Ammonite swells with foreboding, rather than with astonishment. Viewers know where the narrative is heading, and soak in every moment of the gradual journey along the way. And, as Mary and Charlotte form a friendship and then something more, working through their individual traumas in the process — Mary's heart is hardened from a failed relationship with another villager, while Charlotte's depression stems from a miscarriage — the audience dives into their passion and their struggles in tandem. Eventually, heated trysts ensue, but Ammonite isn't a torrid, feverish, corset-ripper. Lee paces his film deliberately, colours it with grey and naturalistic hues thanks to cinematographer Stéphane Fontaine (Jackie, Elle), and gives it an almost grim mood, all to stress just how Mary and Charlotte's bond offers a ray of sunshine in an otherwise austere existence. Mirroring the restrained lives enforced upon 19th-century women in general, and those trying to forge careers specifically, the filmmaker's approach proves thoughtful, involving and moving; to truly understand why his central couple dissolve with such contentment in each other's embrace requires deeply feeling the oppression and unhappiness that surrounds them everyday.

Casting frequent Oscar favourites Winslet and Ronan has a significant impact, of course. God's Own Country didn't need high-profile names to leave an impression, and neither does Ammonite, but Lee has enlisted two of the best actors for the current job. The former won a golden statuette for 2009's The Reader, the latter nabbed four nominations before her 26th birthday, and both rank among the greats presently gracing our screens — a status that Ammonite only reinforces. Playing complex and conflicted characters so used to aching inside that it shades every element of their demeanour, they're each quietly and potently expressive here in their own ways. Winslet is stern, fierce, no-nonsense and task-oriented, while Ronan is eager and open but heartbroken and tentative. Each recognises more than a little of themselves in the other, and the magnetic pull drawing Mary and Charlotte closer becomes palpable in their hands.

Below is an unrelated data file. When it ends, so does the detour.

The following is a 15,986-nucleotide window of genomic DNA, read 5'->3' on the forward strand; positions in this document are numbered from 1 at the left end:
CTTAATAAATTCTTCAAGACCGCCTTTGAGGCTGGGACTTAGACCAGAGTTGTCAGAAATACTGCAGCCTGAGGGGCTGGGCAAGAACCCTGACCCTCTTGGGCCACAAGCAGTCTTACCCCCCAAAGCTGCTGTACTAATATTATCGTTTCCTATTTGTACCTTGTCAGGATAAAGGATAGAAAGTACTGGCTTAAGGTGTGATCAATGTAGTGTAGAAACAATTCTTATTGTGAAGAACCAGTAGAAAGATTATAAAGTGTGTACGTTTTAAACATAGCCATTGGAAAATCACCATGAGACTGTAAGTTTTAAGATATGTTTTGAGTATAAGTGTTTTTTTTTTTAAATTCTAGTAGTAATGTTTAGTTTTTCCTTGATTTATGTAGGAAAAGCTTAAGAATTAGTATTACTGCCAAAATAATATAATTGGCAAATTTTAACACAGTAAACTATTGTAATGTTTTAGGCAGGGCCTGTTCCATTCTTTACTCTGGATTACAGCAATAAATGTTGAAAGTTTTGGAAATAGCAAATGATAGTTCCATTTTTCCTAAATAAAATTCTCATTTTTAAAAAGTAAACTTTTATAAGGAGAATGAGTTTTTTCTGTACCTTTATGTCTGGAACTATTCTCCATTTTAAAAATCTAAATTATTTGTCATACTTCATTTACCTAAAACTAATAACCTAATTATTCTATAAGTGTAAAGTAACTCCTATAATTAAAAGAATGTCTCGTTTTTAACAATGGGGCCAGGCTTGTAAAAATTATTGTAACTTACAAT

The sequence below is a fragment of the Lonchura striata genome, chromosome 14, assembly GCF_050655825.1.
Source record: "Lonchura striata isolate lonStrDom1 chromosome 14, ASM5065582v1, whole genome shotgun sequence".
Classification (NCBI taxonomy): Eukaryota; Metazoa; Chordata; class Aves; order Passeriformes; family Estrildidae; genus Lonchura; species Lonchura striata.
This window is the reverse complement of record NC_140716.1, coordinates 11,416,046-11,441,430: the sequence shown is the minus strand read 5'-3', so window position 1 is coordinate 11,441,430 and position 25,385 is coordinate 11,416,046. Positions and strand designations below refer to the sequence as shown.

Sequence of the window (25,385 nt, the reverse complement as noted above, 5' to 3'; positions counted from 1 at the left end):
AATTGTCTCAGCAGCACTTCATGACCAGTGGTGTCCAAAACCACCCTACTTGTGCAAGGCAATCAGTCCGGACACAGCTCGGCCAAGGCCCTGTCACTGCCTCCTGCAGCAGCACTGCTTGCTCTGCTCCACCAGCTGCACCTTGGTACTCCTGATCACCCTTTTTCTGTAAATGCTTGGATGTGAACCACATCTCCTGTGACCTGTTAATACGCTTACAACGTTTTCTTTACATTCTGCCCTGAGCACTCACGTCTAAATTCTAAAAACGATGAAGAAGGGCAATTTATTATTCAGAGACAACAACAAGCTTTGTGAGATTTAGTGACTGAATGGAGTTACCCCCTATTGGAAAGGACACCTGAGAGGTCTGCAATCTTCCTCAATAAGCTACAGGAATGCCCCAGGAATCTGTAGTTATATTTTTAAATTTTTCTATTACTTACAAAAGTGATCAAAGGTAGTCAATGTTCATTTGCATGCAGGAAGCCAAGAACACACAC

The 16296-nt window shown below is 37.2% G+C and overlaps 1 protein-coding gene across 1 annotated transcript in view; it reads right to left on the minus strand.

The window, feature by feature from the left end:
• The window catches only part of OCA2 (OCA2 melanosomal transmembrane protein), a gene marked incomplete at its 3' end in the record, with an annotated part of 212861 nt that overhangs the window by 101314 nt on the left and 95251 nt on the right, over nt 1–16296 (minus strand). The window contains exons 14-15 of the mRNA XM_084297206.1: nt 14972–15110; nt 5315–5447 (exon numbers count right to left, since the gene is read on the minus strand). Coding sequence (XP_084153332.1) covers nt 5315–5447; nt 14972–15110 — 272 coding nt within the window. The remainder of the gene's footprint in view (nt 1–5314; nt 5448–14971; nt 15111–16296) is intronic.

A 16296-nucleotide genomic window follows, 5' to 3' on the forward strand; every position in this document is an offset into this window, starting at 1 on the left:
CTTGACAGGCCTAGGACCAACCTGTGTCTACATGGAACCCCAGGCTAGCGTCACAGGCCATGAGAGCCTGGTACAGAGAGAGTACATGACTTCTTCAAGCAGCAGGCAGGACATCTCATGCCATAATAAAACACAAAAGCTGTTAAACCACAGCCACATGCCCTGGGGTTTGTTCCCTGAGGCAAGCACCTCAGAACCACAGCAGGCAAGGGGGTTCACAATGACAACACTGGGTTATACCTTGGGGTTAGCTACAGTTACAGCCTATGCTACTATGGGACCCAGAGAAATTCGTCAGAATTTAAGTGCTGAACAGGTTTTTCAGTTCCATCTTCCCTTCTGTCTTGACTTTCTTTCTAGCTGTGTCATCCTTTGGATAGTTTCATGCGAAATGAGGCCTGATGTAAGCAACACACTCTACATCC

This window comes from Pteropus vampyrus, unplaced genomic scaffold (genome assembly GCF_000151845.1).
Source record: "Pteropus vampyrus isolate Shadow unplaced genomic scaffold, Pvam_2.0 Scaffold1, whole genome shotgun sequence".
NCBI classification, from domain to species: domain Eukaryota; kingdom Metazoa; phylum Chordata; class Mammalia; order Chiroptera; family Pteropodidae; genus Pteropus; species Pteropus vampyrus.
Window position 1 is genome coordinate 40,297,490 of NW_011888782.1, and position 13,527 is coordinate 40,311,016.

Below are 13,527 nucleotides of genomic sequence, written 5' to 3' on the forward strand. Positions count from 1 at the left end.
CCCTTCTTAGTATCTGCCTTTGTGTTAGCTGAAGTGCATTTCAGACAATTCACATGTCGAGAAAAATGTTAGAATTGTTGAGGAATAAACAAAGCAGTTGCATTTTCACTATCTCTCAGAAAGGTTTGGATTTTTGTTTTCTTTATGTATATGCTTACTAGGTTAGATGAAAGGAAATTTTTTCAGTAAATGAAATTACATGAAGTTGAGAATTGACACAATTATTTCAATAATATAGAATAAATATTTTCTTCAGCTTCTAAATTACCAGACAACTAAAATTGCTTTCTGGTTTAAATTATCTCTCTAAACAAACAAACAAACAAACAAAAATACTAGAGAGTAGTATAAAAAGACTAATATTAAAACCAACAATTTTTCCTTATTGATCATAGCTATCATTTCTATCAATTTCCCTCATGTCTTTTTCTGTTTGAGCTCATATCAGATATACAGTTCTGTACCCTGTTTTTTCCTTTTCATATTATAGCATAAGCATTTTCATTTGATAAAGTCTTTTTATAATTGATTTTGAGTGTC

Watching Winslet and Ronan's often-silent, always-emotionally loaded stares, viewers can be forgiven of thinking of the past year's other stellar sapphic romance; however, Ammonite doesn't merely lurk in Portrait of a Lady on Fire's shadow either. Exquisitely told love stories can simmer and sparkle to the point of threatening to catch ablaze, as the French film does so magnificently. They can also ebb and flow back and forth like the tide washing against the rocky shore, which this English drama prefers. Ammonite serves up its own equally nuanced and resonant affair as a result, crackling with the salty ocean air and clinging to the forbidding cliffs rather than shimmering and sitting in the beachside sun. A solemn sense of beauty emanates, too, as does an earthy reminder that romances, women and under-appreciated bright minds alike never just adhere to one type — and that excavating that truth should be commonplace, rather than monumental.